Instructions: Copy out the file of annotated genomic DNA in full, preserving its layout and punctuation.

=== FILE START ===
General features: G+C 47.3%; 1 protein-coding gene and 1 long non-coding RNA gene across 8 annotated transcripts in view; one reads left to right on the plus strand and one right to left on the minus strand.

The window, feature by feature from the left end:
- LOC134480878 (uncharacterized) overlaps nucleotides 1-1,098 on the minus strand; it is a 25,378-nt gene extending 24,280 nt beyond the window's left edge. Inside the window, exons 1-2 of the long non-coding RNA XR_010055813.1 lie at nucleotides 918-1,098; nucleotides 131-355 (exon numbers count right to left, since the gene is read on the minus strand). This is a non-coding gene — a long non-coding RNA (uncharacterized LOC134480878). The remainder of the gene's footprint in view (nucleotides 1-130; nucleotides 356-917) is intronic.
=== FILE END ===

General features: G+C 47.3%; 1 protein-coding gene and 1 long non-coding RNA gene across 8 annotated transcripts in view; one reads left to right on the plus strand and one right to left on the minus strand.

The window, feature by feature from the left end:
- LOC134480878 (uncharacterized) overlaps nucleotides 1-1,098 on the minus strand; it is a 25,378-nt gene extending 24,280 nt beyond the window's left edge. Inside the window, exons 1-2 of the long non-coding RNA XR_010055813.1 lie at nucleotides 918-1,098; nucleotides 131-355 (exon numbers count right to left, since the gene is read on the minus strand). This is a non-coding gene — a long non-coding RNA (uncharacterized LOC134480878). The remainder of the gene's footprint in view (nucleotides 1-130; nucleotides 356-917) is intronic.